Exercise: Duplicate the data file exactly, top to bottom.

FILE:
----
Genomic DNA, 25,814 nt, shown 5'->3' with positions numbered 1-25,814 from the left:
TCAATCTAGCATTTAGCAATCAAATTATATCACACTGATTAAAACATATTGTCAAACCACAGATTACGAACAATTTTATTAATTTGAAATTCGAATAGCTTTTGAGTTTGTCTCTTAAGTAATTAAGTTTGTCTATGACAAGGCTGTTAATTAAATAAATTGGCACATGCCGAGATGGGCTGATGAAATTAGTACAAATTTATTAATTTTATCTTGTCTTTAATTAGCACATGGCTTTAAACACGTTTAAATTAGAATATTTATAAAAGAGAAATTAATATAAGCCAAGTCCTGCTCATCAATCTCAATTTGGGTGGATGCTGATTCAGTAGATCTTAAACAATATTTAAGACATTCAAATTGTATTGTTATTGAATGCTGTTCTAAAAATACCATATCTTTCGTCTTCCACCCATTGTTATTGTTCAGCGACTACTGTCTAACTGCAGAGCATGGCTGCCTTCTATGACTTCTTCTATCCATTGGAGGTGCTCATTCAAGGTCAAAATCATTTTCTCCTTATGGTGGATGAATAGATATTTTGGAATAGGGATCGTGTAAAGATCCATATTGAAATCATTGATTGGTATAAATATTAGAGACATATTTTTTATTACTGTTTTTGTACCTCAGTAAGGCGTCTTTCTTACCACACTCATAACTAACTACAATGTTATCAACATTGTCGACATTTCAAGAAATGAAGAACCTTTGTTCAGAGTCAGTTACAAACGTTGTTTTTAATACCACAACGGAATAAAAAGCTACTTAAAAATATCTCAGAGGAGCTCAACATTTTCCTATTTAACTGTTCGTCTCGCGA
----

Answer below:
Genomic DNA, 25,814 nt, shown 5'->3' with positions numbered 1-25,814 from the left:
TCAATCTAGCATTTAGCAATCAAATTATATCACACTGATTAAAACATATTGTCAAACCACAGATTACGAACAATTTTATTAATTTGAAATTCGAATAGCTTTTGAGTTTGTCTCTTAAGTAATTAAGTTTGTCTATGACAAGGCTGTTAATTAAATAAATTGGCACATGCCGAGATGGGCTGATGAAATTAGTACAAATTTATTAATTTTATCTTGTCTTTAATTAGCACATGGCTTTAAACACGTTTAAATTAGAATATTTATAAAAGAGAAATTAATATAAGCCAAGTCCTGCTCATCAATCTCAATTTGGGTGGATGCTGATTCAGTAGATCTTAAACAATATTTAAGACATTCAAATTGTATTGTTATTGAATGCTGTTCTAAAAATACCATATCTTTCGTCTTCCACCCATTGTTATTGTTCAGCGACTACTGTCTAACTGCAGAGCATGGCTGCCTTCTATGACTTCTTCTATCCATTGGAGGTGCTCATTCAAGGTCAAAATCATTTTCTCCTTATGGTGGATGAATAGATATTTTGGAATAGGGATCGTGTAAAGATCCATATTGAAATCATTGATTGGTATAAATATTAGAGACATATTTTTTATTACTGTTTTTGTACCTCAGTAAGGCGTCTTTCTTACCACACTCATAACTAACTACAATGTTATCAACATTGTCGACATTTCAAGAAATGAAGAACCTTTGTTCAGAGTCAGTTACAAACGTTGTTTTTAATACCACAACGGAATAAAAAGCTACTTAAAAATATCTCAGAGGAGCTCAACATTTTCCTATTTAACTGTTCGTCTCGCGA